Message from the President
Sarah A. Woodin
I hope all of you enjoyed the meeting in San Diego. As we have come to expect from SICB annual meetings, the symposia, contributed sessions and poster sessions were superb and diverse and stimulated considerable debate that went on into the night and sent many of us back home to try new techniques or experiments. The next meeting is in Orlando in 2006 and the following meeting is in Phoenix in 2007 with San Antonio in 2008. We had hoped to go to Mexico in 2007 but that was not possible and we owe a debt to Sue Burk, and her staff for finding an alternative at short notice. The meeting in San Diego again had approximately 1500 registered attendees (1459 versus 1529 in New Orleans) with almost one-half of the speakers graduate students and post-docs who hopefully will stay with us for years to come. Kate Loudon and the Division Program Officers did a superb job organizing the meeting and we owe them all a huge debt of gratitude for their expenditure of time and energy.
Several very important items were initiated during the meeting to which I wish to draw your attention. First, the strategic plan initially drafted during the term of Marvalee Wake as President was approved-look at it on the SICB webpage. Second, we finally resolved the issue of Abstracts. For years they have been published in the society's journal, often delaying that issue and causing other problems. The Abstract Book itself is huge and awkward to carry at the meeting but necessary since the Program is imbedded in it. For 2006 and the future the Executive Committee has decided that the Abstract Book and the Program Book will be published separately. The Abstract Book will be downloadable from the web prior to the meeting and you will receive it as a CD with your registration materials. If you wish a printed copy, you can request that at the time of pre-registration for the meeting at additional cost. The Program Book will also be downloadable from the website prior to the meeting plus you will receive a printed copy with your registration materials at the meeting. We will do what is necessary to continue to make the Abstracts citable documents. Third, we resolved to issue a request for bids to a number of publishers as well as to Allen Press, our longtime printer, to begin the process of evaluating whether we should change from using a printer to using a publisher. You should all have received an email message from me giving the specifications on this action and several of you have provided useful feedback. Those bids are due within several weeks at which point the committee tasked with evaluating them (myself, SICB Treasurer Ron Dimock, SICB Executive Director Brett Burk, Editorial Board member Dave Borst, and SICB President-Elect John Pearse) will begin discussions. As this unfolds we will continue to keep you the membership informed both via the website and via email. Clearly it is the meeting which drives the knowledge property that we sell via the journal and it is important that the journal continue its tradition of quality and wide readership and access.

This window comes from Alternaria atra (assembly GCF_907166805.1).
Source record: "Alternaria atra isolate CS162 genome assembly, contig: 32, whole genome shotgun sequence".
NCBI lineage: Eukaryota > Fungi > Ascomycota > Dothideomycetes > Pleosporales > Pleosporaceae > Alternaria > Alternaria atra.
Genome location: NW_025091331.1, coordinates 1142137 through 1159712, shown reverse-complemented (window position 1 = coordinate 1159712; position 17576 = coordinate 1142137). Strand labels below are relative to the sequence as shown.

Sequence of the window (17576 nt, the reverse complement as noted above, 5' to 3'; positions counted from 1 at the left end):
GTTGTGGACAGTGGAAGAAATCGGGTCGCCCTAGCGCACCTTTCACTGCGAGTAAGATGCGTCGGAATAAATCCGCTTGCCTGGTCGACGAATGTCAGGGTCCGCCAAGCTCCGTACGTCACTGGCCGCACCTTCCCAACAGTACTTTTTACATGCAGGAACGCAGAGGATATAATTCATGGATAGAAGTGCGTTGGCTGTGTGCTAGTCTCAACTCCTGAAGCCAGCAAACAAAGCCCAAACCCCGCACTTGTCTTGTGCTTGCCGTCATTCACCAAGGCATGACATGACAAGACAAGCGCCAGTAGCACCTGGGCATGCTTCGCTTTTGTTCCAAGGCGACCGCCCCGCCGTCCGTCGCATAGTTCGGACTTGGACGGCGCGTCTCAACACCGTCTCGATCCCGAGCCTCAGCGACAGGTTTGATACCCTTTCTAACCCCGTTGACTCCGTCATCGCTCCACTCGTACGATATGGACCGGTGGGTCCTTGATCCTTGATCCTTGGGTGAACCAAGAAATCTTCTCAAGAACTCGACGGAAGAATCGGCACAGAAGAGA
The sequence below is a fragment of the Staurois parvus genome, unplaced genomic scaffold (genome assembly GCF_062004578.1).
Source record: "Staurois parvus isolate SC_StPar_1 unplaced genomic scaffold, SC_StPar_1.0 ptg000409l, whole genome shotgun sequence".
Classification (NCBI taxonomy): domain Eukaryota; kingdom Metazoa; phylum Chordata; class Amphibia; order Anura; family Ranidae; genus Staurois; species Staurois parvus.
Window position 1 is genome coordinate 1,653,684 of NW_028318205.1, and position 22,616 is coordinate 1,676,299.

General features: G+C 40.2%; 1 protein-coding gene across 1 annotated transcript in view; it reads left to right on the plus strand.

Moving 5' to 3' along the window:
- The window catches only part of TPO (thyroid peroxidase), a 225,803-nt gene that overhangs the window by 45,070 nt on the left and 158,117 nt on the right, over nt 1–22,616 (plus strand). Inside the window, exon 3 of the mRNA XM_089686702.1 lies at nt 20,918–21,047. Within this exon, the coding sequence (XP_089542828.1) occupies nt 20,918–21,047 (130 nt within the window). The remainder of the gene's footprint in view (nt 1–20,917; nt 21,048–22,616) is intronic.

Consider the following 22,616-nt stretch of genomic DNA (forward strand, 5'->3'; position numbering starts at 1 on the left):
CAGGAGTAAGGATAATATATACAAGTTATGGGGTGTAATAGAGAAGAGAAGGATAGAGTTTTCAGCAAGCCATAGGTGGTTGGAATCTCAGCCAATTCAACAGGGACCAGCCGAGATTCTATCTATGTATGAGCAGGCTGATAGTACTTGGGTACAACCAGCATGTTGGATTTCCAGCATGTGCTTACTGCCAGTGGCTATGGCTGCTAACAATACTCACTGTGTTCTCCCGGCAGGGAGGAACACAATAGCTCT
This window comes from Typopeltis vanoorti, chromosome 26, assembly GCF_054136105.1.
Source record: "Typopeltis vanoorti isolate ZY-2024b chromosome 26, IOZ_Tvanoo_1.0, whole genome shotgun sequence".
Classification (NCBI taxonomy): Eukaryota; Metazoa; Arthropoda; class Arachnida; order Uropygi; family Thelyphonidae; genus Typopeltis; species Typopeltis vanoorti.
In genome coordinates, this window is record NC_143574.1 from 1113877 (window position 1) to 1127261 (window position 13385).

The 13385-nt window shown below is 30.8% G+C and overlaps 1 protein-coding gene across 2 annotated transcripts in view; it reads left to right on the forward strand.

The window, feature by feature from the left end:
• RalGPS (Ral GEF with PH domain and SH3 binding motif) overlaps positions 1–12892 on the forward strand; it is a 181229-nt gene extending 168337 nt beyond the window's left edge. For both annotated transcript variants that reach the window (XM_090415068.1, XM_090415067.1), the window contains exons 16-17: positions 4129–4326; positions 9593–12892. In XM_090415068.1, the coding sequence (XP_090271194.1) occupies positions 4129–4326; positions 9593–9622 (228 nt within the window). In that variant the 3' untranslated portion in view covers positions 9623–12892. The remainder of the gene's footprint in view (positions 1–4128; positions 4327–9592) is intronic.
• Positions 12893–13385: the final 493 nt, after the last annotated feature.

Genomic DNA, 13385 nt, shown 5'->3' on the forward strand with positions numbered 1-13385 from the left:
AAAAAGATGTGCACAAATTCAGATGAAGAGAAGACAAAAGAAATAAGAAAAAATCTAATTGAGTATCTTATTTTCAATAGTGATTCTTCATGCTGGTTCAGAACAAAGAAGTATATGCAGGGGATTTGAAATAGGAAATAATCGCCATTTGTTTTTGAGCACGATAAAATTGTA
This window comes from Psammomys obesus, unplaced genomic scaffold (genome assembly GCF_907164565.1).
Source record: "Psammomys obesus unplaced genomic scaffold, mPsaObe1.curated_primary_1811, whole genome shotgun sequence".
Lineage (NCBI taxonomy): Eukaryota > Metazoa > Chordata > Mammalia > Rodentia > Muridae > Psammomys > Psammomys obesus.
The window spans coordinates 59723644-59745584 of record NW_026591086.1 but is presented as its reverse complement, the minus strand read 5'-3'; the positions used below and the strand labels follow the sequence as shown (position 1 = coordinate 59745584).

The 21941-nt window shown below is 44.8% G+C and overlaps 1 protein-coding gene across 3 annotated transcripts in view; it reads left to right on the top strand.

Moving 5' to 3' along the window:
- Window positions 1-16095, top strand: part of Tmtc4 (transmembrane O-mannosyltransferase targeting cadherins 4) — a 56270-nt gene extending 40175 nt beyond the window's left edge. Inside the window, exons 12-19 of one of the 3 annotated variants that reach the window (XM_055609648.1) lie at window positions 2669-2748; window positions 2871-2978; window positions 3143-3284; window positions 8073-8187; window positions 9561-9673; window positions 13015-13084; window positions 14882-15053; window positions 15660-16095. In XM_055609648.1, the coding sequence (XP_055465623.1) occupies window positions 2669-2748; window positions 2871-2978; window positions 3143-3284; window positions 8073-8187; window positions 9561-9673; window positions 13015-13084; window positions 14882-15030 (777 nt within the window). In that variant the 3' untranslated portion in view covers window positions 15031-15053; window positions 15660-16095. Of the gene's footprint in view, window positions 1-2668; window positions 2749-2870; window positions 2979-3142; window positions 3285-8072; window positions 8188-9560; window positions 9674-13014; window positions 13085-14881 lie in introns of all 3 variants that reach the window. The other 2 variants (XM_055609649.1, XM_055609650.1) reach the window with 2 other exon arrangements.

An important component of SICB for years, the Education Council has been revitalized through the Digital Library initiative started by Trish Morse and tied to the BENN Library of AAAS. The first SICB component is on biomechanics and will soon to be up and running on the SICB website, see their report for details and future plans. Additionally the Conservation Committee has been revitalized and has plans to become a force at the meetings in the near future.
SICB has a long and distinguished history as an advocate for diversity while women were becoming established as scientists. Through the efforts of Dianna Padilla and Flo Thomas and later Zoe Eppley and Margaret Rubega and Bobby Espinoza and others and with initial funding from NSF, the Diversity Committee was established as an ad hoc committee to do a series of pilot studies on increasing the minority representation at SICB. Those pilots have been quite successful and there will be a vote to establish the Diversity Committee as a standing committee of SICB and hopefully further those efforts.
Finally, SICB prides itself on nurturing young scientists, making the meeting accessible financially as well as emotionally. One of the principal means by which we do this is by providing significant reductions in housing and registration. Meeting costs however are increasing and the demand for such aid has also increased very significantly, tripling our costs in this area over the past four years. As a result at the Orlando meeting we will continue to provide housing for students who spend time being assistants at the meeting but with a co-pay of $75 or less. I would be remiss if I did not especially thank Brian Tsukimura and the Student Support Committee for their dedicated hard work reviewing many proposals (another record) for grants-in-aid of research and travel for graduate students. SICB hopes to continue to expand its support of young members of the Society, nurturing integrative and comparative biology for generations to come. To aid this, there is an easily accessible "donate" button on the website. Support of students in SICB depends almost entirely on such sources of funds; so, please give generously and often!
I think all of us who were at the San Diego meeting would agree that SICB continues to be a vibrant intellectual force where discussions occur across the breadth and depth of biology. I look forward to seeing you all in Orlando in January 2006 and I want to thank again all the members from now Past-President John Wingfield and Past-Past-President Marvalee Wake and Treasurer Ron Dimock and Editor John Edwards to all the others who labor for the Society both at the meeting and during year to make SICB what it is.